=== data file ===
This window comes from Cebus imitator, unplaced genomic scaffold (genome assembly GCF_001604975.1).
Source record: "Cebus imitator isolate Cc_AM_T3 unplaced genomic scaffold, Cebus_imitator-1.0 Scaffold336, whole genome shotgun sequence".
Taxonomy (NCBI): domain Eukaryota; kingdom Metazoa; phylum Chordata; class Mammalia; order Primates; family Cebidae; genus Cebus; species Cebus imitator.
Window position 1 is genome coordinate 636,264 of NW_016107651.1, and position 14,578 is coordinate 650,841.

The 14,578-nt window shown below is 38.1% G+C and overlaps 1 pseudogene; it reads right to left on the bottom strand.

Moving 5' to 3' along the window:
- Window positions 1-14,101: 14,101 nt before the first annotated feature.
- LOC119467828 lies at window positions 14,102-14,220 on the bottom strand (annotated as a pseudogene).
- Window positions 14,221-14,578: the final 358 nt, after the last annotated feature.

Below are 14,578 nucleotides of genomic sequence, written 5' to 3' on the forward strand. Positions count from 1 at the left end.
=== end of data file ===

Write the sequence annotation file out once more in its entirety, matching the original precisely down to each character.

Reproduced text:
This window comes from Cebus imitator, unplaced genomic scaffold (genome assembly GCF_001604975.1).
Source record: "Cebus imitator isolate Cc_AM_T3 unplaced genomic scaffold, Cebus_imitator-1.0 Scaffold336, whole genome shotgun sequence".
Taxonomy (NCBI): domain Eukaryota; kingdom Metazoa; phylum Chordata; class Mammalia; order Primates; family Cebidae; genus Cebus; species Cebus imitator.
Window position 1 is genome coordinate 636,264 of NW_016107651.1, and position 14,578 is coordinate 650,841.

The 14,578-nt window shown below is 38.1% G+C and overlaps 1 pseudogene; it reads right to left on the bottom strand.

Moving 5' to 3' along the window:
- Window positions 1-14,101: 14,101 nt before the first annotated feature.
- LOC119467828 lies at window positions 14,102-14,220 on the bottom strand (annotated as a pseudogene).
- Window positions 14,221-14,578: the final 358 nt, after the last annotated feature.

Below are 14,578 nucleotides of genomic sequence, written 5' to 3' on the forward strand. Positions count from 1 at the left end.